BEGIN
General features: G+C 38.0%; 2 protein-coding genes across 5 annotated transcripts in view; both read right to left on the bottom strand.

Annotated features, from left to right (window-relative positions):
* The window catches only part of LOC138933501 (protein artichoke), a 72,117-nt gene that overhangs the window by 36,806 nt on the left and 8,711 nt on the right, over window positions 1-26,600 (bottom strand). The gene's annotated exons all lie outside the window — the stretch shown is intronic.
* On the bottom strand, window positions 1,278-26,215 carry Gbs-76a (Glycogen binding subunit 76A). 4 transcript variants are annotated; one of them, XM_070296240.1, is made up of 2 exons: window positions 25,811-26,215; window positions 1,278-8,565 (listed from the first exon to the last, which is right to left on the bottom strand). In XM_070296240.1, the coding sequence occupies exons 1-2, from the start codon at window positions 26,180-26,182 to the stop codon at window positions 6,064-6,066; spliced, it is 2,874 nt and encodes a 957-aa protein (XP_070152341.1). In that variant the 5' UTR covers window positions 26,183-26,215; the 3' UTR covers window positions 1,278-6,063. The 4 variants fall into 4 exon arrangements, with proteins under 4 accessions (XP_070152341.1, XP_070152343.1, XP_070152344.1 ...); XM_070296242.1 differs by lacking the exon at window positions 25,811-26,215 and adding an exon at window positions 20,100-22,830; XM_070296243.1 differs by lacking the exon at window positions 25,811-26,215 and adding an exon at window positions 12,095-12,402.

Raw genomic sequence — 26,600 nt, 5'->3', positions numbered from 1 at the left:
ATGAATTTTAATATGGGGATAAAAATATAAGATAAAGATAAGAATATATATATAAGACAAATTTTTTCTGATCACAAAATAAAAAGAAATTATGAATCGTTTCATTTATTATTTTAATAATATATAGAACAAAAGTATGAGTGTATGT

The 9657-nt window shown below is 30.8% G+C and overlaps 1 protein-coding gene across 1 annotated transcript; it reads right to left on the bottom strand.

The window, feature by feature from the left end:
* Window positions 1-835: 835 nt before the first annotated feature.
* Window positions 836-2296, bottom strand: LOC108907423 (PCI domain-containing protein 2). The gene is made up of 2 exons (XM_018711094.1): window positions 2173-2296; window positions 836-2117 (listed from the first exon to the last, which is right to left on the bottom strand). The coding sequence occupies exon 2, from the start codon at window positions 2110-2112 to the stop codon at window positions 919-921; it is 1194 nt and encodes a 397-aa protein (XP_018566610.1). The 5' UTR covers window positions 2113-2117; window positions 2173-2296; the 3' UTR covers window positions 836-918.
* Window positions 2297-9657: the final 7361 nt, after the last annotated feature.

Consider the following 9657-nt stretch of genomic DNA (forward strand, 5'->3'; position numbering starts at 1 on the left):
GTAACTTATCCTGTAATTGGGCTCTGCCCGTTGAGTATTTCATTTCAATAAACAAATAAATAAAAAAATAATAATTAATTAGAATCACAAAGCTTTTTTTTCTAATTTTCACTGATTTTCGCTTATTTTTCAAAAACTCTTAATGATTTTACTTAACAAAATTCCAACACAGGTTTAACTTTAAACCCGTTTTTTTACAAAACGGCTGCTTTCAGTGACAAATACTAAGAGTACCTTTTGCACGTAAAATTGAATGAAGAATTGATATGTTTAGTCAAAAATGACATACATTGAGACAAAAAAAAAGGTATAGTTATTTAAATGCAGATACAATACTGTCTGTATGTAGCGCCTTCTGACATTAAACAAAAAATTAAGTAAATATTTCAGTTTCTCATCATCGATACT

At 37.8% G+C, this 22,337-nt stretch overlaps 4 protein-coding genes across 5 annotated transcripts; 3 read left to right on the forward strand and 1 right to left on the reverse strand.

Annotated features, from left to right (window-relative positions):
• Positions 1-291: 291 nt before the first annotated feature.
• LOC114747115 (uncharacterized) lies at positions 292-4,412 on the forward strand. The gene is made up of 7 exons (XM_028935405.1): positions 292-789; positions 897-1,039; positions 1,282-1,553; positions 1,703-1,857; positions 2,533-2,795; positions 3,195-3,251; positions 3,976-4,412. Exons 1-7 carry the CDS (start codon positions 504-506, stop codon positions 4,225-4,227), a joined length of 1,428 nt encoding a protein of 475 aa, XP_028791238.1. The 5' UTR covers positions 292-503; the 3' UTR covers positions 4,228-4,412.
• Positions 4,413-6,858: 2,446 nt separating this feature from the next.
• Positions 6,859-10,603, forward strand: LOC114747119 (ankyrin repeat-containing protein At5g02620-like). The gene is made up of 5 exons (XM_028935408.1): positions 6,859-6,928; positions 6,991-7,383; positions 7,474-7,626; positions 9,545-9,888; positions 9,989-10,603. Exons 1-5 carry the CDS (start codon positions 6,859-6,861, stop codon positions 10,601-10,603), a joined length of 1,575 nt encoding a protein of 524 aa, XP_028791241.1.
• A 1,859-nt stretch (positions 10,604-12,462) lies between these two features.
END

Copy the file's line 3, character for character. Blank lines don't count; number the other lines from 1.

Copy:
* The window catches only part of LOC138933501 (protein artichoke), a 72,117-nt gene that overhangs the window by 36,806 nt on the left and 8,711 nt on the right, over window positions 1-26,600 (bottom strand). The gene's annotated exons all lie outside the window — the stretch shown is intronic.